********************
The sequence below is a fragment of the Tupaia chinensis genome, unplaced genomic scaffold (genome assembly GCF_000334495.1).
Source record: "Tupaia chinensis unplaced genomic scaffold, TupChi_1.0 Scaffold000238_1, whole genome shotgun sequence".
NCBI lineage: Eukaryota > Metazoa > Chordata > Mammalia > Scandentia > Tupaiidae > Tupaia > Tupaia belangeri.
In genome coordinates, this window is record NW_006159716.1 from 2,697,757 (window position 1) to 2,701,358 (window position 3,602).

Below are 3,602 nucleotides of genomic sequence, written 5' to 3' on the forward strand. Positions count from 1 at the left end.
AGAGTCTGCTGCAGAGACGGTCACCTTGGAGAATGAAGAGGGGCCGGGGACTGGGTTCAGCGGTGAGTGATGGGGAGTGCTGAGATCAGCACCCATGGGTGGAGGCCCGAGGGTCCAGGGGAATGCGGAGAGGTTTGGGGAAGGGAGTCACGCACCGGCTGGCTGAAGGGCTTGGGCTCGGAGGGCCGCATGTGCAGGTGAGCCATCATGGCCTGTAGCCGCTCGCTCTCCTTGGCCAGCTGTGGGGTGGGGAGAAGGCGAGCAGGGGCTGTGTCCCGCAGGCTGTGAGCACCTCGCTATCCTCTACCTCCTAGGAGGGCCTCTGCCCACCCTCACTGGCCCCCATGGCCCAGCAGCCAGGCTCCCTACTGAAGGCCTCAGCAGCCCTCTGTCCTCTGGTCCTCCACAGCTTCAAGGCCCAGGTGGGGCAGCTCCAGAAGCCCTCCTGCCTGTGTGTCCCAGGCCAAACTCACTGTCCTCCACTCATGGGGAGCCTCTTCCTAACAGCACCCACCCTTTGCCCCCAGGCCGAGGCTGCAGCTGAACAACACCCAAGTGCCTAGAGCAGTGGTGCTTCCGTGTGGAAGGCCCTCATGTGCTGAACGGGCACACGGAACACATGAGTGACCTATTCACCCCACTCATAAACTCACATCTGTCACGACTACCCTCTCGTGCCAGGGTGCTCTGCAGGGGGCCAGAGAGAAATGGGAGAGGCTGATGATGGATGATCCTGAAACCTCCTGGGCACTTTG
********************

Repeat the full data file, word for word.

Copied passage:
The sequence below is a fragment of the Tupaia chinensis genome, unplaced genomic scaffold (genome assembly GCF_000334495.1).
Source record: "Tupaia chinensis unplaced genomic scaffold, TupChi_1.0 Scaffold000238_1, whole genome shotgun sequence".
NCBI lineage: Eukaryota > Metazoa > Chordata > Mammalia > Scandentia > Tupaiidae > Tupaia > Tupaia belangeri.
In genome coordinates, this window is record NW_006159716.1 from 2,697,757 (window position 1) to 2,701,358 (window position 3,602).

Below are 3,602 nucleotides of genomic sequence, written 5' to 3' on the forward strand. Positions count from 1 at the left end.
AGAGTCTGCTGCAGAGACGGTCACCTTGGAGAATGAAGAGGGGCCGGGGACTGGGTTCAGCGGTGAGTGATGGGGAGTGCTGAGATCAGCACCCATGGGTGGAGGCCCGAGGGTCCAGGGGAATGCGGAGAGGTTTGGGGAAGGGAGTCACGCACCGGCTGGCTGAAGGGCTTGGGCTCGGAGGGCCGCATGTGCAGGTGAGCCATCATGGCCTGTAGCCGCTCGCTCTCCTTGGCCAGCTGTGGGGTGGGGAGAAGGCGAGCAGGGGCTGTGTCCCGCAGGCTGTGAGCACCTCGCTATCCTCTACCTCCTAGGAGGGCCTCTGCCCACCCTCACTGGCCCCCATGGCCCAGCAGCCAGGCTCCCTACTGAAGGCCTCAGCAGCCCTCTGTCCTCTGGTCCTCCACAGCTTCAAGGCCCAGGTGGGGCAGCTCCAGAAGCCCTCCTGCCTGTGTGTCCCAGGCCAAACTCACTGTCCTCCACTCATGGGGAGCCTCTTCCTAACAGCACCCACCCTTTGCCCCCAGGCCGAGGCTGCAGCTGAACAACACCCAAGTGCCTAGAGCAGTGGTGCTTCCGTGTGGAAGGCCCTCATGTGCTGAACGGGCACACGGAACACATGAGTGACCTATTCACCCCACTCATAAACTCACATCTGTCACGACTACCCTCTCGTGCCAGGGTGCTCTGCAGGGGGCCAGAGAGAAATGGGAGAGGCTGATGATGGATGATCCTGAAACCTCCTGGGCACTTTG